The largest and most important society in Minsk was the Shiva Kruim, which included a Chevra Kadisha (burial society) and a large synagogue. Meetings and testimonies from this society were recorded with precision in ledgers that exist until this day, and serve as an important source for our knowledge on the life of the Jews of Minsk.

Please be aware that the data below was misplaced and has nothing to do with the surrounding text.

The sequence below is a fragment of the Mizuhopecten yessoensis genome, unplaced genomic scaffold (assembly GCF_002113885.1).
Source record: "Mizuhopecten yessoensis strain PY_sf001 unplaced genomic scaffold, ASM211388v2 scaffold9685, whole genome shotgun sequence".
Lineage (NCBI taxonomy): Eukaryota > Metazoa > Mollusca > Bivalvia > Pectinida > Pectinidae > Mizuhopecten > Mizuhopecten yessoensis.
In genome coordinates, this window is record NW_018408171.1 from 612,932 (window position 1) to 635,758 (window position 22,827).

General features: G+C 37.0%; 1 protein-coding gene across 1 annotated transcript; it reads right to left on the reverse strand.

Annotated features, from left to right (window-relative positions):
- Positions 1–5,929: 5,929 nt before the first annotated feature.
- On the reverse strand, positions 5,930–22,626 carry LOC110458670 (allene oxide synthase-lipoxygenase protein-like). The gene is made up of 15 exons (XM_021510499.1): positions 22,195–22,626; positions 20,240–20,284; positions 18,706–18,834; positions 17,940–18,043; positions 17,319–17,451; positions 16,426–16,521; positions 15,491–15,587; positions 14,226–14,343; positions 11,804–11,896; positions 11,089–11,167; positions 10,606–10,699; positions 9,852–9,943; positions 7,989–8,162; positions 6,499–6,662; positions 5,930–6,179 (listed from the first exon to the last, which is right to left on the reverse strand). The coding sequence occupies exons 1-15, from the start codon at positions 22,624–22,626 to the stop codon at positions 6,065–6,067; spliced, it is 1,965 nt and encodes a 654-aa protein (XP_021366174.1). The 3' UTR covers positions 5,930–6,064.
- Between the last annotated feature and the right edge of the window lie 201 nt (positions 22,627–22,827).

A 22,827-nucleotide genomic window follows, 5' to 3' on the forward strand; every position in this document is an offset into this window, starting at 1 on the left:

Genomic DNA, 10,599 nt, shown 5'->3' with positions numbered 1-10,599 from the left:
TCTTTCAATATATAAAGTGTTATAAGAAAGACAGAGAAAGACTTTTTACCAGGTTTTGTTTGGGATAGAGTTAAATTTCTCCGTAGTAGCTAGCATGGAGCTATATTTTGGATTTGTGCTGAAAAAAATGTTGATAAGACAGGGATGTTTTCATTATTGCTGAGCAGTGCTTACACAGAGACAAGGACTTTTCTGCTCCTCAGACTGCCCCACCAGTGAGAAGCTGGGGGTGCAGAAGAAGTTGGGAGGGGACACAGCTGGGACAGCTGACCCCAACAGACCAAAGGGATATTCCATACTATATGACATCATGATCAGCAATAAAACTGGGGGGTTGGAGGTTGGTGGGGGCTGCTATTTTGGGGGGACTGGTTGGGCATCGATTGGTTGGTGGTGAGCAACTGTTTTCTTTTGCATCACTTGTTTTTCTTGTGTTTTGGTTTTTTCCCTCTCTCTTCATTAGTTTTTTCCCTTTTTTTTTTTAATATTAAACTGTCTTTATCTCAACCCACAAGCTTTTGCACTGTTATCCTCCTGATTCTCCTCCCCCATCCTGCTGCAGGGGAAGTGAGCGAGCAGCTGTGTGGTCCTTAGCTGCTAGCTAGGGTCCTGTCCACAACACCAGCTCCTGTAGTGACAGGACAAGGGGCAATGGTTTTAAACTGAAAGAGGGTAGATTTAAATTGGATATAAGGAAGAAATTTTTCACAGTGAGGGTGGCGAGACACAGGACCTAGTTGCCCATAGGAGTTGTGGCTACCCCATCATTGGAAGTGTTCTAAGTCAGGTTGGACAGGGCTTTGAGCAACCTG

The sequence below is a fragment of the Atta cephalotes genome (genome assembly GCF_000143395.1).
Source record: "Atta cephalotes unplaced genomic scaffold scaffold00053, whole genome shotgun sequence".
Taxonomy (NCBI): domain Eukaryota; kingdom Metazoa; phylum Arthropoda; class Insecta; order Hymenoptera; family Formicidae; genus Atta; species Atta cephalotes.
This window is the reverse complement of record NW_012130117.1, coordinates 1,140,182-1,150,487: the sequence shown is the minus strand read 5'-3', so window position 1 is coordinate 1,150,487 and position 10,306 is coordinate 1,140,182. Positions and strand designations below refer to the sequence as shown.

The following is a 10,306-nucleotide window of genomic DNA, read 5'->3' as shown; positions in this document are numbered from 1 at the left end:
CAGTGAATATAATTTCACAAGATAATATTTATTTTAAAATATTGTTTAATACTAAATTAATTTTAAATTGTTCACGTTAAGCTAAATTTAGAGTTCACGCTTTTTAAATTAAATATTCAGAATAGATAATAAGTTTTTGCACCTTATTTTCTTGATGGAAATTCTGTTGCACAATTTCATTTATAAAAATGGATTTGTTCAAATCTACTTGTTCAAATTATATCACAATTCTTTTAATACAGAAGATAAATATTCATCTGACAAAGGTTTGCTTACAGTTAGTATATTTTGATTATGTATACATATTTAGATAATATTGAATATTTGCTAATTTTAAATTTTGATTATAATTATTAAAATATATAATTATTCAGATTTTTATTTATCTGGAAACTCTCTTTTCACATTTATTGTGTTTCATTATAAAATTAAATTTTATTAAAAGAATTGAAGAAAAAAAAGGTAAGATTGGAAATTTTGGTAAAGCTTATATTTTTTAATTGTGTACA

In contrast to the various numerous professional organizations in Minsk, the Shiva Kruim was a society of the wealthy and most honorable householders of the city. The society was apparently founded already in the 17th century, even though the two ledgers of the society that are preserved until today[1] commence from the year 5523 (1762). At first, the society was set up as a burial society with a synagogue and Beis Midrash for the study of Torah by youth and adults. However, the society grew with the passage of time, acquired new property and filled tasks that were similar to those of the community itself in religious, social and economic spheres. The names of the members, whose numbers were 54 in the year 5523, are listed in the old ledger on page 4, folio a. Several years later, the number grew to 66[2]. The regulations of the society, in 25 paragraphs[3], specified that only honorable, learned people were permitted to be accepted to the society, with the agreement of no less than 7 veteran members. The name is taken from the seven Torah honors (aliyot), and is also reminiscent of the seven city leaders[*1]. The leadership of this society was in the hands of a selected body that was composed of four trustees, four supplementals, four governors and seven regulators including three accountants. In addition there were four trustees for the study of Torah of adults, and four for the study of Torah for children. There were also four people responsible for the erection of an edifice. The appointment of four householders for the erection of an edifice came in the wake of the great fire that afflicted Minsk in the year 1762, in which the synagogue of the Shiva Kruim on the corner of Shulgasse and Nimiga Streets was burned. The society succeeded in obtaining a plot that had several buildings of the Jesuit sect, in exchange for an annual rent of 200 zloty[4]. Members of the society donated as much as they each could afford toward the payment of the rent, the improvement of the existing buildings, and the building of a new synagogue built of stone so that it could withstand fires. The rental contract was written in Polish, but it was copied into Russian (The scholar Avraham Chaim Shabad translated the contract to Hebrew[5]). The agreement was done in accordance with the Magedburg law, that served as the basis for the proceedings of city halls throughout all of central and eastern Europe. With the agreement of the community, the members of the Shiva Kruim society also built several stores and butcher shops in that square. These existed for 40 years until the year 5562 (1802), when the butcher shops were moved by the authorities to a different location outside the city, on the banks of the river, for sanitary reasons.